Reprinted from Art Quilt Collector #5
Can you recall the excitement of purchasing your first art quilt — and then the additional excitement of realizing that you had found your focus for collecting? Texas rancher, photographer, and conservationist Frank Klein spoke with me at the Texas Quilt Museum in February about his discovery of quilts as contemporary art and his commitment to build a significant collection. (Five minutes after our interview, he purchased a quilt by Kate Themel from SAQA’s Wild Fabrications exhibition on view.)
Could you tell us about your Monarch Ranch? That sounds very interesting, and I’m assuming that you’re in or near the Monarch butterfly migration path.
Yes. I own approximately six miles of river frontage along the Devil’s River in Val Verde (“green valley”) County, in one of the major migration routes when the monarchs are heading southward to winter in Mexico. This past year in October-November they were very plentiful and I was able to photograph draperies of monarch butterflies hanging in the trees.
I believe you purchased several quilts from the current touring show Butterfly Whirl: Contemporary Quilt Art presented by the Texas Quilt Museum. Do any of the quilts depict monarchs?
Yes, they certainly do!
What is your personal background with quilting?
My grandmother, mother, and sisters all quilt. I don’t quilt myself. My sisters advise me on potential purchases, sharing their insights and technical evaluation of the quality of work. So far, I have bought a dozen art quilts at Texas venues made by artists across the country.
How long have you been collecting art quilts?
I’ve been collecting for two years but have been interested in quilts since attending the 2003 International Quilt Festival in Houston. I was utterly amazed by the craft, talent, and time it takes to make a quilt. Obviously, I’m particularly interested in art quilts.
Wendi Bucey - Angel of Silver
Any special focus, such as the natural world?
Yes, my special interest is nature but I can appreciate any subject matter if done well. For example, Angel of Silver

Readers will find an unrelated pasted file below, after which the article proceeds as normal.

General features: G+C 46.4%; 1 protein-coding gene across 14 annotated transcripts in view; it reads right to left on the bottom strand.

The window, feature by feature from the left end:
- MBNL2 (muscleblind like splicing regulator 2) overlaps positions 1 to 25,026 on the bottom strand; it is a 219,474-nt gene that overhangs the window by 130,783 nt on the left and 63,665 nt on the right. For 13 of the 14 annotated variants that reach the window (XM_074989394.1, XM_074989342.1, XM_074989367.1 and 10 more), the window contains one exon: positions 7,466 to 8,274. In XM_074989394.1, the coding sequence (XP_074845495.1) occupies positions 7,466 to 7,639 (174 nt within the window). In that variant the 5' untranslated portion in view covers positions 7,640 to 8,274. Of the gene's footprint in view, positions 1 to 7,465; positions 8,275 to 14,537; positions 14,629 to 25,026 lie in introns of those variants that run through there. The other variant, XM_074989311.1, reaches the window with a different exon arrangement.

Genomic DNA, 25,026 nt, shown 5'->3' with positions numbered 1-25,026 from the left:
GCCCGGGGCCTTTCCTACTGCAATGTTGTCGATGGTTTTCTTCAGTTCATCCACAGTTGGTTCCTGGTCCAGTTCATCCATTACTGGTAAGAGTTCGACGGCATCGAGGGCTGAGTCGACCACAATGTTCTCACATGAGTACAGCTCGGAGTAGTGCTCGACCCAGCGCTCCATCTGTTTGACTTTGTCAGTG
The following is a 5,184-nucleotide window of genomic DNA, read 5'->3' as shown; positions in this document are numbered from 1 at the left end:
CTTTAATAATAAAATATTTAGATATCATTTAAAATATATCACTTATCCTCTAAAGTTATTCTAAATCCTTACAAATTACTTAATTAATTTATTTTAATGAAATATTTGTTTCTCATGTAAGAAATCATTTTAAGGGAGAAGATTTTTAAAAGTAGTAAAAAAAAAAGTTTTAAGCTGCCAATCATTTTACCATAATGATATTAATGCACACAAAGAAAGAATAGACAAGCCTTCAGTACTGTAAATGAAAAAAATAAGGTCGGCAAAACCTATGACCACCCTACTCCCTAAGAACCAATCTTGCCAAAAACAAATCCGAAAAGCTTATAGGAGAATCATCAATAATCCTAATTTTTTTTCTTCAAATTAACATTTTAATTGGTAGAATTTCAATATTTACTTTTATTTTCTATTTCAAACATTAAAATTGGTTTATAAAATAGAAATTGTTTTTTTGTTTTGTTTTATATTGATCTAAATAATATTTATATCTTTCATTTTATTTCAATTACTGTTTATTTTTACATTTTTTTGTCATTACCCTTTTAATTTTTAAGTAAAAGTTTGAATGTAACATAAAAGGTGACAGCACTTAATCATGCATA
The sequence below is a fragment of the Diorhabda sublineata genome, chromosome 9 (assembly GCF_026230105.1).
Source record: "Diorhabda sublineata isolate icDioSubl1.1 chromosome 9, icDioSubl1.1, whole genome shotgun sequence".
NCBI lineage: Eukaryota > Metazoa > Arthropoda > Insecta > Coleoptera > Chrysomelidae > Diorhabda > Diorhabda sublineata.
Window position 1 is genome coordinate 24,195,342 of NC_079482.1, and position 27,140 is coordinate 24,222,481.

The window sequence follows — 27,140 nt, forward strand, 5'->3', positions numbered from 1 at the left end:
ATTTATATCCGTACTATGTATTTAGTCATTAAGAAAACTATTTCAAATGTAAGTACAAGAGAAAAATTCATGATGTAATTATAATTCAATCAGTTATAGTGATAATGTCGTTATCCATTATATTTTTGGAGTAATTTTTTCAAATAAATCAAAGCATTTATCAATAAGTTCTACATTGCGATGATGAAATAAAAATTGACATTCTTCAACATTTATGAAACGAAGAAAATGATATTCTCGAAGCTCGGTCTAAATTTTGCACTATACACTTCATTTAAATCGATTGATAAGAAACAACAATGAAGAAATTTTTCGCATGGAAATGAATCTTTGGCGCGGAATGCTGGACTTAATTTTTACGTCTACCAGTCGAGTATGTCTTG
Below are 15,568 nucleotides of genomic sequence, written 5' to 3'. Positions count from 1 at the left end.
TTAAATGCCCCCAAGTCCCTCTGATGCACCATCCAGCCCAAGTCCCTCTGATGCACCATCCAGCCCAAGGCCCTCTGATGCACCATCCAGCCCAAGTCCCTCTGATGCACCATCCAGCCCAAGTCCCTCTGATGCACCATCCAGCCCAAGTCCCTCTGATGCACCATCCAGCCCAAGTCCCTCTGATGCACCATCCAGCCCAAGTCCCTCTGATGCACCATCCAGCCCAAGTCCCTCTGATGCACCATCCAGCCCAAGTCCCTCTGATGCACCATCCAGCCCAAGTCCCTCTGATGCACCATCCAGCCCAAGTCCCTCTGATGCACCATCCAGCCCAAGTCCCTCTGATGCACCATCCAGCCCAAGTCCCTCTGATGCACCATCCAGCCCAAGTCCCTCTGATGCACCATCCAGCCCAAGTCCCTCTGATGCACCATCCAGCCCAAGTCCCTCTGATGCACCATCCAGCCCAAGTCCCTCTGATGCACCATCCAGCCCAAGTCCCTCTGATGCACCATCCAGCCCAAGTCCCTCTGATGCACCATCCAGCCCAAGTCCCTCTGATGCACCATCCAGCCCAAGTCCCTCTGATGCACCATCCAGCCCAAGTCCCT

by Wendi Bucey appeals to me because I have photographed numerous angels in cemeteries. As a conservationist, I believe in following nature — for example, I raise Beefmaster cattle that are grass fed. You can’t go wrong with nature.
Do you also collect traditional quilts?
Not so far. Perhaps in the future.
What appeals to you about quilts as contemporary art?
I like the whimsical aspects of art quilts, and I love the sheer beauty of them and the feelings they evoke. They speak to creation itself, something out of nothing. If that isn’t art, what is?
How or where do you usually buy your pieces?
Mostly at the Houston International Quilt Festival, especially from Studio Art Quilt Associates. SAQA quilts debut every year at the Festival in Houston. Therefore, I get the first shot to preview and possibly buy them. So far I have bought four of my dozen quilts from them this year. I also subscribe to SAQA’s Art Quilt Collector magazine and receive the SAQA Journal.
Can you tell us a little bit about that experience at Houston?
Very exciting. First come, first served! I am thrilled that “my” art quilts are being displayed all over the U.S. and internationally.
Do you collect other art mediums (if so, what are they)?
Yes. Paintings, photography, sculptures, and first edition illustrated books.
If so, do you display them along with quilts?
Yes, I will when my quilts return from their tours.
How do you think that art quilts fit into your overall collecting strategy?
I don’t have a strategy. I buy what I love. You can’t really sell art — art sells itself. Either it stops you in your tracks or you just walk by it.
How do you see your quilt collection ten years from now?
I do intend to acquire and collect art quilts. If requested, I would eventually love to loan my collection to institutions and galleries for public display and education of the arts. Most people have never seen anything like these quilts!